Quantitative Modelling of Spontaneous Movements in Infants
The development of spontaneous movements in young infants (0-16 weeks) has been used as a predictor of complex neurological disorders such as autism spectrum disorder, cerebral palsy, and developmental coordination disorder through the qualitative evaluation of complexity, variation, and fluidity of movement. However, few quantitative studies exist on movement in full-term infants, and none with respect to premature infants who are at higher risk of neurodevelopmental disorders. We are using motion tracking to measure early motor function in young infants with the aim of developing a quantitative diagnostic tool that can be used to predict a variety of neurological disorders.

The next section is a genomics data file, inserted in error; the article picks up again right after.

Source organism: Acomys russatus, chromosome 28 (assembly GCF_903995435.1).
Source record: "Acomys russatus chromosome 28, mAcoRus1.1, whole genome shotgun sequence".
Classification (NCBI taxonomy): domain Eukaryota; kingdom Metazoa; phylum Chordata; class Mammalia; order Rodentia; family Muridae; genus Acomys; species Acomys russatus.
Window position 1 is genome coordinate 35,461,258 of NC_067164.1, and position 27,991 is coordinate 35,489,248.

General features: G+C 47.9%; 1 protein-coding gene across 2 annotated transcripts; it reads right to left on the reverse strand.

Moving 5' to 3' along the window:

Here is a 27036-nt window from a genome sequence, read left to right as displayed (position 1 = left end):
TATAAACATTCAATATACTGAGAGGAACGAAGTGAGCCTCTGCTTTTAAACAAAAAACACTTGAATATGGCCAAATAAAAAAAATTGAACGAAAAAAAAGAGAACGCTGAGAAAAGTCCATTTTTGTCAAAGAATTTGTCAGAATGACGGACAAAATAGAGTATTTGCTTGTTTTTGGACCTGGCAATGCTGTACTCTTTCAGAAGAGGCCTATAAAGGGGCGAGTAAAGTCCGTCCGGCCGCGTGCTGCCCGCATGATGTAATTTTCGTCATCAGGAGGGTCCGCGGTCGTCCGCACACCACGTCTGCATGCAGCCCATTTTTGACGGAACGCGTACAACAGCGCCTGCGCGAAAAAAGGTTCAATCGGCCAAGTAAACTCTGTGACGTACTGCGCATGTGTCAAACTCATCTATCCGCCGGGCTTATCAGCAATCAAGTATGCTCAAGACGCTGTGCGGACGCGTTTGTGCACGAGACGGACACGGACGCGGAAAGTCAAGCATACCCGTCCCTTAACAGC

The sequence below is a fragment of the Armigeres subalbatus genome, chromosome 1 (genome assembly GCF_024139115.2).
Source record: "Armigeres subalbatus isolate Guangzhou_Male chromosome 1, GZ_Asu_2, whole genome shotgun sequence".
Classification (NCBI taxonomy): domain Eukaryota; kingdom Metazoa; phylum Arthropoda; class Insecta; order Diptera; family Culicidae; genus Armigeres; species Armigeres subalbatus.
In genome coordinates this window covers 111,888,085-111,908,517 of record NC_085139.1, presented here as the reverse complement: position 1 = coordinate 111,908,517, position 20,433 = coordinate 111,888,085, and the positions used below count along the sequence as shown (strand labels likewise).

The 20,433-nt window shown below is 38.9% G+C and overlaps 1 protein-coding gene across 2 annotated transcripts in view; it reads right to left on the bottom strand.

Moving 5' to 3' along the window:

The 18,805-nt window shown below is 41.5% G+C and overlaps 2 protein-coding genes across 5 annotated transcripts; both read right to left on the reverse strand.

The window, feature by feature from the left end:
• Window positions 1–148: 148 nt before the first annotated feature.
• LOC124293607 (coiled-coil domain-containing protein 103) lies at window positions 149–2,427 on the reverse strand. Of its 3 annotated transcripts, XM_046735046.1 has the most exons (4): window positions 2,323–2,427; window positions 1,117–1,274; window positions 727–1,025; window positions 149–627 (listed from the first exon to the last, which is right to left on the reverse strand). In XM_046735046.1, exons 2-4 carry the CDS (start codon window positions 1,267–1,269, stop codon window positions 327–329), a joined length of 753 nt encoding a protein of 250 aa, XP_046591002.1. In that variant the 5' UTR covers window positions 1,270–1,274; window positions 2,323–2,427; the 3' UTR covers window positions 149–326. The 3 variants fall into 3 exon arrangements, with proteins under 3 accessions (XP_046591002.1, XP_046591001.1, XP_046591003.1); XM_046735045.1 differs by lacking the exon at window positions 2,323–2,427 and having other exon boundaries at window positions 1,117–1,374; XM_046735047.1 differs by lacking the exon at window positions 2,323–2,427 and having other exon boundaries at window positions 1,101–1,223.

Quantitative Modelling of Surgical Skill Acquisition
Assessment of surgical competency relies heavily on subjective rather than objective measurement tools; quantifying motor learning in this environment will provide a means of assessing surgical skill acquisition in residents. In collaboration with the Centre for Minimal Access Surgery at St. Joseph's Healthcare Hamilton, we will be using motion tracking to mathematically derive a quantitative model of surgical skill acquisition using common movement parameters such as complexity, variation, and fluidity of movement.